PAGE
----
I use a small amount of corn syrup in both the caramel and chocolate layers. In the caramel, the corn syrup helps prevent crystallization. In the chocolate topping, it adds a little shine. You can omit it if you don’t have it; just increase the sugar in the caramel to 200g. No need to adjust other quantities for chocolate layer.
I prefer to let the chocolate layer set completely at room temperature (about 4 hours or overnight) rather than refrigerating it so the caramel won’t be too hard to slice through neatly. If you’re in a rush and need to refrigerate it to set, make sure to let the slab sit at room temp for at least 15 minutes to let the caramel soften a little.
Love earl grey in baked goods? Check out the earl grey bundt cake and the earl grey variation of the chocolate caramel tart in my cookbook Baked to Order!
160g (2/3 c) heavy cream (35% fat), plus more if needed
8g earl grey tea (1 3/4 Tbsp loose leaf, or about 4 regular tea bags)
1/2 tsp fine sea salt
1/2 tsp pure vanilla extract
180g (1 c minus 1 Tbsp) granulated sugar
20g (1 Tbsp) corn syrup
60g (1/4 c) water
42g (3 Tbsp) unsalted butter, at room temperature
For the chocolate topping:
75g (3/4 c) good-quality dark chocolate (~50-60%), chopped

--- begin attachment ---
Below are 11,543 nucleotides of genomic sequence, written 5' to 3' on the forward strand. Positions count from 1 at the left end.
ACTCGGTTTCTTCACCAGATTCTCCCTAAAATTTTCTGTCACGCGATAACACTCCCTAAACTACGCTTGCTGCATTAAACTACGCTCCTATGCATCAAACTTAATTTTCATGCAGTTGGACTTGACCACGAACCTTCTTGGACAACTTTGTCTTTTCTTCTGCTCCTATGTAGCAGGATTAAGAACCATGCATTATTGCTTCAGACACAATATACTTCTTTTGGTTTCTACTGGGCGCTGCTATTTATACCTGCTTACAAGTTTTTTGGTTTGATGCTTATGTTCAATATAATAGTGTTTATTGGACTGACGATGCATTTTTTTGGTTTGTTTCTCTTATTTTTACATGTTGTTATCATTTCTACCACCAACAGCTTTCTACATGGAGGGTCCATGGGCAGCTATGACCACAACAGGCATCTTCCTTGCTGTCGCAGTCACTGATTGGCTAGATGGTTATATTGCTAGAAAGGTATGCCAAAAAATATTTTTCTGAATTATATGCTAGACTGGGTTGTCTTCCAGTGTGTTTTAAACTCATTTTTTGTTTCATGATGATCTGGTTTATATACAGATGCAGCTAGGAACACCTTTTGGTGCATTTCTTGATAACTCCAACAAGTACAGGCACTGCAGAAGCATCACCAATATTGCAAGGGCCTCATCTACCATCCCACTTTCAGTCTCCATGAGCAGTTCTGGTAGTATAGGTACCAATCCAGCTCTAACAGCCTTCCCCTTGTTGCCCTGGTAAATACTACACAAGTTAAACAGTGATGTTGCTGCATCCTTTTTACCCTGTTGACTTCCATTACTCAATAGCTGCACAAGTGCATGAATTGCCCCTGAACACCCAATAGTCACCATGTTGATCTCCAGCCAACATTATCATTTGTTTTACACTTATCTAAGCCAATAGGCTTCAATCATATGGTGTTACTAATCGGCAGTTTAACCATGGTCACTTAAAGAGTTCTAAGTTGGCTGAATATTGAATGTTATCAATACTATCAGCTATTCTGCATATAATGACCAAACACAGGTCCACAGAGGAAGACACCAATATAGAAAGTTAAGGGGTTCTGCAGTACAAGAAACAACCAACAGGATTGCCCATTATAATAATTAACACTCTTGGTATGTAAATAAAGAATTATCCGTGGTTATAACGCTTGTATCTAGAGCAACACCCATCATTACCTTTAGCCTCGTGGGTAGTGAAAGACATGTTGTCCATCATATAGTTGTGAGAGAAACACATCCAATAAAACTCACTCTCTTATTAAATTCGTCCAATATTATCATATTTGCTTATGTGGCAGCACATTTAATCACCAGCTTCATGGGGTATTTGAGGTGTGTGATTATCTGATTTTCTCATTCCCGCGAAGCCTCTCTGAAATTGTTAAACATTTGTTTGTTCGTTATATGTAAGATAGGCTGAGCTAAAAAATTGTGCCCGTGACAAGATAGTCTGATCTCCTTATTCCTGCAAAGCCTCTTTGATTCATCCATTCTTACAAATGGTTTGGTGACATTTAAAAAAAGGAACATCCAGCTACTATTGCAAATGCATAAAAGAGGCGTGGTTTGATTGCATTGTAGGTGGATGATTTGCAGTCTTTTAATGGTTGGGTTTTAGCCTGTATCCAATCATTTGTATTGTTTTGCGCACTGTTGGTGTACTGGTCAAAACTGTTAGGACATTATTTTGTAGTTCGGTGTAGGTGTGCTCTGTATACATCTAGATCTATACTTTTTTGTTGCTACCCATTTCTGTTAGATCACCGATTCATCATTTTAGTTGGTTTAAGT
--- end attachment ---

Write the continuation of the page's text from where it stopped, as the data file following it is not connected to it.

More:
50g (3 1/2 Tbsp) butter
7g (1 tsp) corn syrup
Preheat the oven and prepare the pan: Preheat your oven to 350F with a rack in the middle. Lightly grease a 9×5 loaf pan or 9×4 pullman pan and line with two pieces of criss-crossed parchment. Ensure all sides of the pan are lined and leave at least 2-inches of overhang on the long sides to ensure easy removal. Lightly grease the parchment.
Make the earl grey shortbread: In the bowl of a stand mixer fitted with the paddle attachment, combine the butter, icing sugar, tea, salt, and orange zest. Beat on low to combine, then raise the speed to medium and beat until smooth and combined, about 2-3 minutes. Scrape down the paddle and sides of the bowl a couple times during this process. Add the flour and mix on low just until combined and no streaks of flour remain. Scatter the dough evenly into the prepared pan and use your fingers or a small glass to press the crust firmly and evenly across the bottom. Use a fork to prick the dough all over. Chill until just firm, about 10 minutes in the freezer or 30 minutes in the refrigerator.
Bake the shortbread until lightly golden and set, about 25-30 min. Cool on a wire rack while you prepare the caramel layer.
Make the earl grey caramel: In a small saucepan, heat the cream over medium heat just until steaming. Stir in the tea, remove from the heat, and cover. Let cream infuse for 30 minutes. Strain the cream to remove the tea, pressing on the tea to extract as much cream as possible. Measure 130g of cream back into the small saucepan (add additional cream if necessary to reach the correct amount). Stir in the salt and vanilla. Place back over medium heat and bring back to a bare simmer, then turn off the heat, cover, and keep warm while you prepare the rest of the caramel.